U.S. Grant speech at Lincoln Tomb dedication, 1874

Dominican nuns from Jacksonville unveiled the statue of Abraham Lincoln when the Lincoln Tomb was dedicated in 1874. (SCHS)

President Ulysses Grant was not the main speaker when Abraham Lincoln’s tomb was dedicated on Oct. 15, 1874. Grant was asked to deliver the official dedication address, but declined. He did, however, did give a short speech at the ceremony, which was attended by an estimated 25,000 people.

Lincoln Tomb custodian George Cashman described the search for a dedication speaker in the August 1968 edition of the Central Illinois Genealogical Quarterly.

The Lincoln tomb was officially dedicated to the memory of Abraham Lincoln on October 15, 1874, nine years and six months to the day after his death, 28 years and 6 months to the day since he moved from New Salem to Springfield. The dedication date was chosen by the National Lincoln Monument Association. Former Governor, and now United States Senator, Richard J. Oglesby, Chairman of the Association, officiated at the ceremony. The particular date was chosen as it would permit the Society of the Army of Tennessee, surviving veterans of the Civil War, in reunion in Springfield, to participate. The Tomb was now completed and would be opened to public visitation on October 29.

Much difficulty was experienced by the Association in obtaining a person of prominence to assume the task of delivering the dedicatory address. General U.S. Grant, then President of the United States, was the first choice of the Association, but Grant declined the honor, feeling that he was incapable of doing justice to the memory of the illustrious dead. Grant did attend the dedication and did deliver a brief, but for him, a lengthy address. Among the several persons invited to be the orator of the day were former Civil War General, John A. Dix, former Secretary of the Navy, Gideon Welles, and former Governor of Indiana, Oliver P. Morton. All declined, giving various reasons that they could not accept the honor. The Association met and passed a resolution naming Richard J. Oglesby to be the speaker, an invitation that he graciously accepted.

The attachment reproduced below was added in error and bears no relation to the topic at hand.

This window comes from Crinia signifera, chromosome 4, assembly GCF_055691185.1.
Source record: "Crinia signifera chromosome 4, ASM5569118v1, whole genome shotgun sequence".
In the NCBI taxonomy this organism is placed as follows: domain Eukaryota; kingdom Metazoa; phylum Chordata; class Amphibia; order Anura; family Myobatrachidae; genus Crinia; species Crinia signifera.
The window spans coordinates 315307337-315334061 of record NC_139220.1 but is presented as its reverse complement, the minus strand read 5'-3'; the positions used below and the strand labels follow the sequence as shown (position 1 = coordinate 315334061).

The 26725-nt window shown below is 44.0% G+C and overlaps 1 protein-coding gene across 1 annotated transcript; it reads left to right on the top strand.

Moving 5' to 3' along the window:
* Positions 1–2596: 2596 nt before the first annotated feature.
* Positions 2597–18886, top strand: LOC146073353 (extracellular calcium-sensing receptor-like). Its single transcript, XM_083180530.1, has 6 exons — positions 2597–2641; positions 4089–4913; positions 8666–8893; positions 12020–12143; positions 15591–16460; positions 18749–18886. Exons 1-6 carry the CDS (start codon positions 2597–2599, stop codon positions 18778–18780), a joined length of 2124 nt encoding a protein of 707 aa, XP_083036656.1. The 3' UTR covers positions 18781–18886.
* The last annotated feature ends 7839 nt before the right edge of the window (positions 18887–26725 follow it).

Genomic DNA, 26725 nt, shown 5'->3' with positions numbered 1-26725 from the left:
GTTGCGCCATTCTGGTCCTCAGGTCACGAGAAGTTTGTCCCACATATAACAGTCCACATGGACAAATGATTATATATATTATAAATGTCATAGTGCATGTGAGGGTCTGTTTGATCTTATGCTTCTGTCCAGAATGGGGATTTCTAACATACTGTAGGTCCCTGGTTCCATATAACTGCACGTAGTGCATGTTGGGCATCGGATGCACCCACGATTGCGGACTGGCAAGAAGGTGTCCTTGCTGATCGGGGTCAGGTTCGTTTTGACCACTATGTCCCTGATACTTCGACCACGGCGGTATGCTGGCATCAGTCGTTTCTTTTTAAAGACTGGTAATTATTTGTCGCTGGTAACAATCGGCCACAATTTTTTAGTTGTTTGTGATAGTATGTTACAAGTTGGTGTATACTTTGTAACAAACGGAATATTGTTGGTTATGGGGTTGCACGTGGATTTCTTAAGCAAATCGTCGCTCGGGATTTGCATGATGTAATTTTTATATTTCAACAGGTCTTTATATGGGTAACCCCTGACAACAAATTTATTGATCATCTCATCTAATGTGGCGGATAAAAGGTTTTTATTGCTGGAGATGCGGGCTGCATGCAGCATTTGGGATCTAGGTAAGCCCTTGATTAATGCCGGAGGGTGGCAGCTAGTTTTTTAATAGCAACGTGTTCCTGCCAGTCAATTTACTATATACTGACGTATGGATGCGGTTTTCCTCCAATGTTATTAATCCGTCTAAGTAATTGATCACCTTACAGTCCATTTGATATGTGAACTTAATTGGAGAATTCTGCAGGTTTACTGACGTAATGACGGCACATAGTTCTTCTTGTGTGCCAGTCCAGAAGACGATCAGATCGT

Richard J. Oglesby, 1875 (Wikipedia)

Oglesby (1824-99) would go on to win a third election as governor in 1884. At the dedication, Cashman wrote, Oglesby “delivered, in the forensic style of the day, an eulogy of nearly ten thousand words. When he completed his address, two Dominican nuns from Jacksonville unveiled the heroic statue of Abraham Lincoln at the front of the obelisk.”

Here is the full text of Grant’s speech, as reported by the Illinois State Journal on Oct. 16,1874.

Mr. Chairman, Ladies and Gentlemen:

On an occasion like the present I feel it a duty on my part to bear testimony to the great and good qualities of the patriotic man whose earthly remains rest beneath the monument now being dedicated. It was not my fortune to make the personal acquaintance of Mr. Lincoln until the last year of the great struggle for national existence.

During the three years of doubting and despondency among the many patriotic men of the country, Abraham Lincoln never for a moment doubted but that the final result would be in favor of peace, union and freedom to every race in this broad land. His faith in an All-wise Providence directing our arms to this final result was the faith of the Christian that his Redeemer liveth.

U.S. Grant, 1870s (Wikipedia)